, 215:179 | Cite as

Marker-assisted pyramiding of major blast resistance genes in Swarna-Sub1, an elite rice variety (Oryza sativa L.)

  • Parashuram Patroti
  • B. Vishalakshi
  • B. Umakanth
  • J. Suresh
  • P. Senguttuvel
  • M. Sheshu MadhavEmail author


Swarna-Sub1, a ruling submergence tolerant variety of rice, showed a significant decrease in the yield in major blast disease prone areas, which is caused by fungus Magnaporthe oryzae (Pyricularia oryzae). To overcome this problem, three major blast resistance genes viz., Pi1, Pi2, and Pi54 were pyramided through marker-assisted backcross breeding using donors, Swarna-LT (having Pi1 + Pi54) and Swarna-A51 (having Pi2). Foreground selection was carried out using molecular markers tightly linked to three blast resistance genes and also submergence tolerance for retaining the Sub1 gene in the recurrent parent. Based on disease resistance and agro-morphological performance of backcross-derived lines, we selected the best 25 plants of two- and three-gene pyramided BC3F2 homozygous lines with a maximum of ~ 93.5% recurrent parent genome and were further advanced to the BC3F5 generation. The stringent recurrent parent genome recovery analysis using SSR markers limited the linkage drag from a minimum of 0.2 Mb to a maximum of 2 Mb in all three-gene pyramided lines. The two and three blast resistance genes pyramided lines, i.e., SS30-24-82, SS30-24-73, and SS30-24-46, displayed a high level of blast resistance and submergence tolerance. The successful use of marker-assisted backcrossing strategy coupled with phenotypic selection helped in the development of Swarna-Sub1 lines having multiple blast resistance genes with superior agro-morphological and grain quality traits, which could serve as valuable genetic stocks in the rice breeding program.


Blast resistance Background selection Foreground selection Marker-assisted selection Swarna-Sub1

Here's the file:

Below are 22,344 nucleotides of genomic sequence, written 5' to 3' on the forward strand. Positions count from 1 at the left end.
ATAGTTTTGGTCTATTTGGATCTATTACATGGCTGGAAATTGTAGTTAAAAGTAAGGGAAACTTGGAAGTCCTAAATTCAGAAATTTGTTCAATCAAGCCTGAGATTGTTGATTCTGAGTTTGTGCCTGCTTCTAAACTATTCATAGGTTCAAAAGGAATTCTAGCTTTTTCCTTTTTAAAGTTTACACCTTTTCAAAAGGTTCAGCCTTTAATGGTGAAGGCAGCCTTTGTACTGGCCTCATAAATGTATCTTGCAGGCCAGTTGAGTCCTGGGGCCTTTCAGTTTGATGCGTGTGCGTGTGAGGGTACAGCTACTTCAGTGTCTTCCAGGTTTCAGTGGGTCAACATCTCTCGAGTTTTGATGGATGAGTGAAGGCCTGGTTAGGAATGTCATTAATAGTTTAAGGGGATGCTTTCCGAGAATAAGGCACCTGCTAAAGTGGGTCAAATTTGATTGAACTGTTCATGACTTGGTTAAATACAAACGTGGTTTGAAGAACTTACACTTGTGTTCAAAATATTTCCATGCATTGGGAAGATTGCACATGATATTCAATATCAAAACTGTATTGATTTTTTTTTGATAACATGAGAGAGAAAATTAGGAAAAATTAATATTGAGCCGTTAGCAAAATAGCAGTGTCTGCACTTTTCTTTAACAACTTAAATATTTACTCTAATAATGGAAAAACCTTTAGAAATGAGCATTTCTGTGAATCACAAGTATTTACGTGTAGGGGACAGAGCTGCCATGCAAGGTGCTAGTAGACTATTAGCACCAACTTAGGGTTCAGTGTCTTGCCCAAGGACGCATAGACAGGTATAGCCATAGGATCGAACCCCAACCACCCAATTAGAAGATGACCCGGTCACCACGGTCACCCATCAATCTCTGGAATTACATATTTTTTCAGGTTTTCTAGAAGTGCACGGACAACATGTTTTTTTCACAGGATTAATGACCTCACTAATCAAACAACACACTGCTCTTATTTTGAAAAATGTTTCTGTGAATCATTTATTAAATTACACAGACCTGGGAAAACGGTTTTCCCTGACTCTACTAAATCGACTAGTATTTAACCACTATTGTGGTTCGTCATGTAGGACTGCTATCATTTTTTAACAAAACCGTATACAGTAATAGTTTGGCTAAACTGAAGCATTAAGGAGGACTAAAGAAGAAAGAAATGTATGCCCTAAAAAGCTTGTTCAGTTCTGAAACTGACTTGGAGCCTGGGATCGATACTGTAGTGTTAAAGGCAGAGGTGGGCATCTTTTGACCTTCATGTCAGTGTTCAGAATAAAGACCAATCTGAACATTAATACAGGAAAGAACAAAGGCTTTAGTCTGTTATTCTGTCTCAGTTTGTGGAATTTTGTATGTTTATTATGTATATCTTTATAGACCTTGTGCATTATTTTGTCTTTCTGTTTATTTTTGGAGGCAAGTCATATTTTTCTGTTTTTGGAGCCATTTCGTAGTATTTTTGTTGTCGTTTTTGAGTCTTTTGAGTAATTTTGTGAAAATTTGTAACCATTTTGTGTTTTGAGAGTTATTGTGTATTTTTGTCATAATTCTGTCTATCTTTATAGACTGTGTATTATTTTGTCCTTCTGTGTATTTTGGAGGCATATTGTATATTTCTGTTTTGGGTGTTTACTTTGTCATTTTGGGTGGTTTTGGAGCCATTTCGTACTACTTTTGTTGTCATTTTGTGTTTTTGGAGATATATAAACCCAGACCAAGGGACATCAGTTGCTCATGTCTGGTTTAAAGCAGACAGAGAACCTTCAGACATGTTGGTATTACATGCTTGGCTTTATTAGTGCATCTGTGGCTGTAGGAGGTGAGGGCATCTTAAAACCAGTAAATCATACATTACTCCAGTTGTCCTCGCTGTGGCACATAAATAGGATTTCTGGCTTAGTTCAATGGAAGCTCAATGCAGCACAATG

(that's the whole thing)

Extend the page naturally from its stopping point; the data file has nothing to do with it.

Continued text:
The study is part of the Ph.D. research of the first author. We thank the University Grants Commission for the financial assistance under Rajiv Gandhi National Fellowship Scheme and Indian Institute of Rice Research, Hyderabad, for providing field and laboratory facilities.

Compliance with Ethical Standards

Conflict of interest

The authors declare that there are no conflicts of interest.

Supplementary material

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Supplementary file 4 (DOC 847 kb)


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Copyright information

© Springer Nature B.V. 2019

Authors and Affiliations

  • Parashuram Patroti
    • 1
  • B. Vishalakshi
    • 2
  • B. Umakanth
    • 2
  • J. Suresh
    • 3
  • P. Senguttuvel
    • 2
  • M. Sheshu Madhav
    • 2
    • 4
    Email author
  1. 1.ICAR-Indian Institute of Millets Research, Regional StationSolapurIndia
  2. 2.Division of Molecular Biology and Biotechnology, Crop Improvement SectionIndian Institute of Rice ResearchHyderabadIndia
  3. 3.Division of Genetics and Plant BreedingProfessor Jayashankar Telangana State Agricultural UniversityHyderabadIndia
  4. 4.Department of BiotechnologyICAR-Indian Institute of Rice ResearchRajendranagar, HyderabadIndia

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